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Mike, another possibility is the Start (red-light blue) wire is shorted to the Run (red-light green) wire. You can check that with a continuity meter (ohm meter) at the R-LG wire at the ignition coil and the R-LB wire at the starter solenoid with the key in the off position. There should be no continuity.

Doug
 
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Thanks Doug, The new ignition switch had pin in it. I installed it with the key in the lock potion then removed pin. I adjusted the original and the new switch up and down the adjustment slot. Even removing the switch and reinstalling the pin and checking with original nut marks on the original switch.

I will head for ignition cylinder for a over all look
I had a similar issue in the past, but in the other direction. It just happens that the ignition gear could jump one of the gears on the steering drive, which could lead to what you are describing.
 
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Mike, another possibility is the Start (red-light blue) wire is shorted to the Run (red-light green) wire. You can check that with a continuity meter (ohm meter) at the R-LG wire at the ignition coil and the R-LB wire at the starter solenoid with the key in the off position. There should be no continuity.

Doug
Thanks Doug, Sounds easy enough I will take a look.
 
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I had a similar issue in the past, but in the other direction. It just happens that the ignition gear could jump one of the gears on the steering drive, which could lead to what you are describing.
Thanks Tony, I half suspected it had something to do ignition cylinder.
 

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Do you get the same issue with the old switch, leave it out of the column and plug it in and move the switch manually.
 
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Got off work a little early and dove in. 1st I attached red with Lt blue wires at firewall connector. Remove power from the coil. Install solenoid #3. Removed ignition switch form steering column and tried it with out the key hooked up. Still turns over in the run position. Switched back to the original ignition switch for the hell of it. No change. So needless to say I'm still stuck.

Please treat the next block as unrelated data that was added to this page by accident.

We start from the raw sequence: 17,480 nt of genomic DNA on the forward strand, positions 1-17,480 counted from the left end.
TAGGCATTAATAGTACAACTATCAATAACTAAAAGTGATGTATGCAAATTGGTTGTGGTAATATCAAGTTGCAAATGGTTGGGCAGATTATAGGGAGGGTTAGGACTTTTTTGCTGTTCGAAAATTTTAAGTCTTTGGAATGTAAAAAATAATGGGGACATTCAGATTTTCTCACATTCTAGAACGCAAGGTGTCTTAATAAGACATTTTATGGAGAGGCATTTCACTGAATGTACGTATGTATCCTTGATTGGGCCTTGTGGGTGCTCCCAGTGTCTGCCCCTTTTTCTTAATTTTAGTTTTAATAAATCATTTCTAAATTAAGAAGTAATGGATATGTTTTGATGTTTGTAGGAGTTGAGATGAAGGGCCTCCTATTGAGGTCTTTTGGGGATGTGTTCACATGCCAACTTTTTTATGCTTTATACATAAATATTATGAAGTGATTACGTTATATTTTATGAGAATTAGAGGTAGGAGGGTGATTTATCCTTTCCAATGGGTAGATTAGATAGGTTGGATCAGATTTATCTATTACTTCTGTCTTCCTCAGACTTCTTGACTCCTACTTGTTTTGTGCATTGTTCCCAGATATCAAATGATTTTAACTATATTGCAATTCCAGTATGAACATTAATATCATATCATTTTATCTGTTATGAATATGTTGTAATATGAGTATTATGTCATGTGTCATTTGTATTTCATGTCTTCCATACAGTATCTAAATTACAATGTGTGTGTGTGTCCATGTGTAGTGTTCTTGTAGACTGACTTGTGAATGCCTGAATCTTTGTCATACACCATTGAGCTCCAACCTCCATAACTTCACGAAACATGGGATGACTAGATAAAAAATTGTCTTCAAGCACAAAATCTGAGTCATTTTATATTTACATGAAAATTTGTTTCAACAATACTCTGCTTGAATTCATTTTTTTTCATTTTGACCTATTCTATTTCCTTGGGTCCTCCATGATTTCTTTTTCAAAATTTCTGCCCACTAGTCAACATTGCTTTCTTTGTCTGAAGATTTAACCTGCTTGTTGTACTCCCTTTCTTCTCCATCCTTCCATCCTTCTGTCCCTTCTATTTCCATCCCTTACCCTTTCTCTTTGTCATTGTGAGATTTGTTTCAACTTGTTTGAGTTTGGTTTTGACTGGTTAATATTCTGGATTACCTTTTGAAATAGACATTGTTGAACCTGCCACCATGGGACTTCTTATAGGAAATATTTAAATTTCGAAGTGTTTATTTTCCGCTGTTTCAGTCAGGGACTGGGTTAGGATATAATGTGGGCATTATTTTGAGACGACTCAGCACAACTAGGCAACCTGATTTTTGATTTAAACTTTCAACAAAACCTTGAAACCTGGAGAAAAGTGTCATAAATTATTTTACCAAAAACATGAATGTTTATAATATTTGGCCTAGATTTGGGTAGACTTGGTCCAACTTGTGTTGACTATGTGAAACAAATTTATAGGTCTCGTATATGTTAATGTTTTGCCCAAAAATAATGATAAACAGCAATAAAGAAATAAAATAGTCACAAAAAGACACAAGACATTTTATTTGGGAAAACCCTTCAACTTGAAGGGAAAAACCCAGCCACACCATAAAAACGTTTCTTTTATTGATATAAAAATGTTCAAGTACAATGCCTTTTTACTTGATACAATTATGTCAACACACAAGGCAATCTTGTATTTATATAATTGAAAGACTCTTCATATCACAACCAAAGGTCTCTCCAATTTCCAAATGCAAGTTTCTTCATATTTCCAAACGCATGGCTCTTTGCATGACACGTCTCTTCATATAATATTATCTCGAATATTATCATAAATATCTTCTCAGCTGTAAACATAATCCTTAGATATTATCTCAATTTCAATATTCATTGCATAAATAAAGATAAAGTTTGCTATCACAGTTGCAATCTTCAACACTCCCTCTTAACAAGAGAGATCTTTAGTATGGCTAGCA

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Find the Red/Lt Blue wire on the ignition switch connector and verify if you have voltage there (with the S terminal at the starter relay removed) and the key in the run position.
If things are as you have described the answer will be YES.
Now unplug the neutral switch connector, do you still have power at Red/Lt Blue at the ignition switch?.
if YES you have a short to power somewhere from the neutral switch to the ignition switch.
If NO , leave the neutral switch unplugged and recheck in the CRANK position.
If all is good (only power in CRANK) that part of the circuit is ok.
Now check for power at the neutral switch connector (still unplugged) find the terminal that is hot, only in the CRANK position, is that wire Red/Lt Blue ?
if, YES, is the corresponding wire in the harness also Red/Lt Blue ? , it should be.
Now do a continuity test from the unplugged Red/Lt Blue wire at the starter relay to the unplugged harness side of the neutral switch, if you have continuity, plug both ends back together, if you still have power in the RUN position, you have a short to power from the S connector at the starter relay to the neutral switch.